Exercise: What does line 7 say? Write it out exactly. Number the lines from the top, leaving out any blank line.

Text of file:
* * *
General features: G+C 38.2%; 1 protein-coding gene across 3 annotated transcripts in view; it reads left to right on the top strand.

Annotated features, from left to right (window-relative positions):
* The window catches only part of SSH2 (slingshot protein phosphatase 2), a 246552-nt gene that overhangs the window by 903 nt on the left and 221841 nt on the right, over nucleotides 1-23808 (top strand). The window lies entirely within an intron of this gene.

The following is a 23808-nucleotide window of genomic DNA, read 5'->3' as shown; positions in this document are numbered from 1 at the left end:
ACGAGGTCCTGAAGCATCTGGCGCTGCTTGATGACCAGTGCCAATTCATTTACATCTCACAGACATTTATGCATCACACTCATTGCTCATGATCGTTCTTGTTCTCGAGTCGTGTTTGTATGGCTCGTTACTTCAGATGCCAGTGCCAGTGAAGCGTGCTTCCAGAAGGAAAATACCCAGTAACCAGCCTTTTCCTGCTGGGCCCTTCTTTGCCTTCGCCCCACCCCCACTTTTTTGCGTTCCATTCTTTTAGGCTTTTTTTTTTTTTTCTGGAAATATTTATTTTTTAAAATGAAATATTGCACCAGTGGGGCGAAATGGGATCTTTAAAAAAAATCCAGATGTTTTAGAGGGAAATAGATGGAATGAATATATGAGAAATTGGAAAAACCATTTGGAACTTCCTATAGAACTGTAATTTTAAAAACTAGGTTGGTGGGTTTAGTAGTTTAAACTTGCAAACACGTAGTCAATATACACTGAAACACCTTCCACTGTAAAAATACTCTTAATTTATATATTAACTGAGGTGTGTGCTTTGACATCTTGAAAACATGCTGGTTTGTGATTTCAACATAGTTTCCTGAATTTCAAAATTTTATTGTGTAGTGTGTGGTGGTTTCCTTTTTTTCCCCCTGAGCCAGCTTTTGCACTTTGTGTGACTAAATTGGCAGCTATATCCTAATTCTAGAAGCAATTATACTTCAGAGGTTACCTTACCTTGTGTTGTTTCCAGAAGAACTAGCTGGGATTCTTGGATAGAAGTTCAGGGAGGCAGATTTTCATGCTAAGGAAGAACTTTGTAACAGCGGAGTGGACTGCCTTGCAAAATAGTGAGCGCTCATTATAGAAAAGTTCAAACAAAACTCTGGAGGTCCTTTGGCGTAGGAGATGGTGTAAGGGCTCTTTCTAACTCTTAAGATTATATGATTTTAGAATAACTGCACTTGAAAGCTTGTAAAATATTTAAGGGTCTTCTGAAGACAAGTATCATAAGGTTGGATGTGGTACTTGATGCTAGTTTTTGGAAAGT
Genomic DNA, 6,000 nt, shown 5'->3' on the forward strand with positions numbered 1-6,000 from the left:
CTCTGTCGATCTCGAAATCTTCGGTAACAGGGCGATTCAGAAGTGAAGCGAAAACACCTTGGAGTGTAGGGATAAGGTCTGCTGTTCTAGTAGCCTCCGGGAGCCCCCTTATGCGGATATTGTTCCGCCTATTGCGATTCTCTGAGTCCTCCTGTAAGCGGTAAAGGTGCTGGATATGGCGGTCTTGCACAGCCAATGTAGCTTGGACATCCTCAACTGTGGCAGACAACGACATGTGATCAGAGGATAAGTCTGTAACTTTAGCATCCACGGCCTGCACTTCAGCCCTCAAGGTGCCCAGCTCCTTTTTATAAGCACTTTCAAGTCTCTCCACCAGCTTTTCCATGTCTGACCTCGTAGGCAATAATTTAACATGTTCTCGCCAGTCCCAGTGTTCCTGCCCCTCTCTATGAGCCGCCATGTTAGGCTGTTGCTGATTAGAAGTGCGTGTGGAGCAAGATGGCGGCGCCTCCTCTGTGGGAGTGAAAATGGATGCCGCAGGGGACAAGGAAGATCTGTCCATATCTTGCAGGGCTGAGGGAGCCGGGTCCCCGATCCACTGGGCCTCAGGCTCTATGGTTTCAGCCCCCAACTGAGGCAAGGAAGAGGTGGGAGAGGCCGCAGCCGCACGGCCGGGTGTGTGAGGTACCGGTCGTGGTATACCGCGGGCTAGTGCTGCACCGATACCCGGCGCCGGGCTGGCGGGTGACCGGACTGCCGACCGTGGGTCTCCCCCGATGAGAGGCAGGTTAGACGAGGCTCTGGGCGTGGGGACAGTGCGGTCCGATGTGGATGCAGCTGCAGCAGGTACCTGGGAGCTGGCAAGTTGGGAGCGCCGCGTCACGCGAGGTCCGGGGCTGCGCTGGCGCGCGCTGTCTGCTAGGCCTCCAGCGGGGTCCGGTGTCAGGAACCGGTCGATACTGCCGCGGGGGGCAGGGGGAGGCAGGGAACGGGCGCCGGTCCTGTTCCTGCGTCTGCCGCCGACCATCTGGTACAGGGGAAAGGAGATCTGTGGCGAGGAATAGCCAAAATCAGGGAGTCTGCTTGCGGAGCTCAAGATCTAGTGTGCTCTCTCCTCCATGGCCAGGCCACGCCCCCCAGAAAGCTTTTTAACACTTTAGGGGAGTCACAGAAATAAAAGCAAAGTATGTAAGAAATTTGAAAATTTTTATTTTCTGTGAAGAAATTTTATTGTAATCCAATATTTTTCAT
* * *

CTCTGTCGATCTCGAAATCTTCGGTAACAGGGCGATTCAGAAGTGAAGCGAAAACACCTTGGAGTGTAGGGATAAGGTCTGCTGTTCTAGTAGCCTCCGGGAGCCCCCTTATGCGGATATTGTTCCGCCTATTGCGATTCTCTGAGTCCTCCTGTAAGCGGTAAAGGTGCTGGATATGGCGGTCTTGCACAGCCAATGTAGCTTGGACATCCTCAACTGTGGCAGACAACGACATGTGATCAGAGGATAAGTCTGTAACTTTAGCATCCACGGCCTGCACTTCAGCCCTCAAGGTGCCCAGCTCCTTTTTATAAGCACTTTCAAGTCTCTCCACCAGCTTTTCCATGTCTGACCTCGTAGGCAATAATTTAACATGTTCTCGCCAGTCCCAGTGTTCCTGCCCCTCTCTATGAGCCGCCATGTTAGGCTGTTGCTGATTAGAAGTGCGTGTGGAGCAAGATGGCGGCGCCTCCTCTGTGGGAGTGAAAATGGATGCCGCAGGGGACAAGGAAGATCTGTCCATATCTTGCAGGGCTGAGGGAGCCGGGTCCCCGATCCACTGGGCCTCAGGCTCTATGGTTTCAGCCCCCAACTGAGGCAAGGAAGAGGTGGGAGAGGCCGCAGCCGCACGGCCGGGTGTGTGAGGTACCGGTCGTGGTATACCGCGGGCTAGTGCTGCACCGATACCCGGCGCCGGGCTGGCGGGTGACCGGACTGCCGACCGTGGGTCTCCCCCGATGAGAGGCAGGTTAGACGAGGCTCTGGGCGTGGGGACAGTGCGGTCCGATGTGGATGCAGCTGCAGCAGGTACCTGGGAGCTGGCAAGTTGGGAGCGCCGCGTCACGCGAGGTCCGGGGCTGCGCTGGCGCGCGCTGTCTGCTAGGCCTCCAGCGGGGTCCGGTGTCAGGAACCGGTCGATACTGCCGCGGGGGGCAGGGGGAGGCAGGGAACGGGCGCCGGTCCTGTTCCTGCGTCTGCCGCCGACCATCTGGTACAGGGGAAAGGAGATCTGTGGCGAGGAATAGCCAAAATCAGGGAGTCTGCTTGCGGAGCTCAAGATCTAGTGTGCTCTCTCCTCCATGGCCAGGCCACGCCCCCCAGAAAGCTTTTTAACACTTTAGGGGAGTCACAGAAATAAAAGCAAAGTATGTAAGAAATTTGAAAATTTTTATTTTCTGTGAAGAAATTTTATTGTAATCCAATATTTTTCAT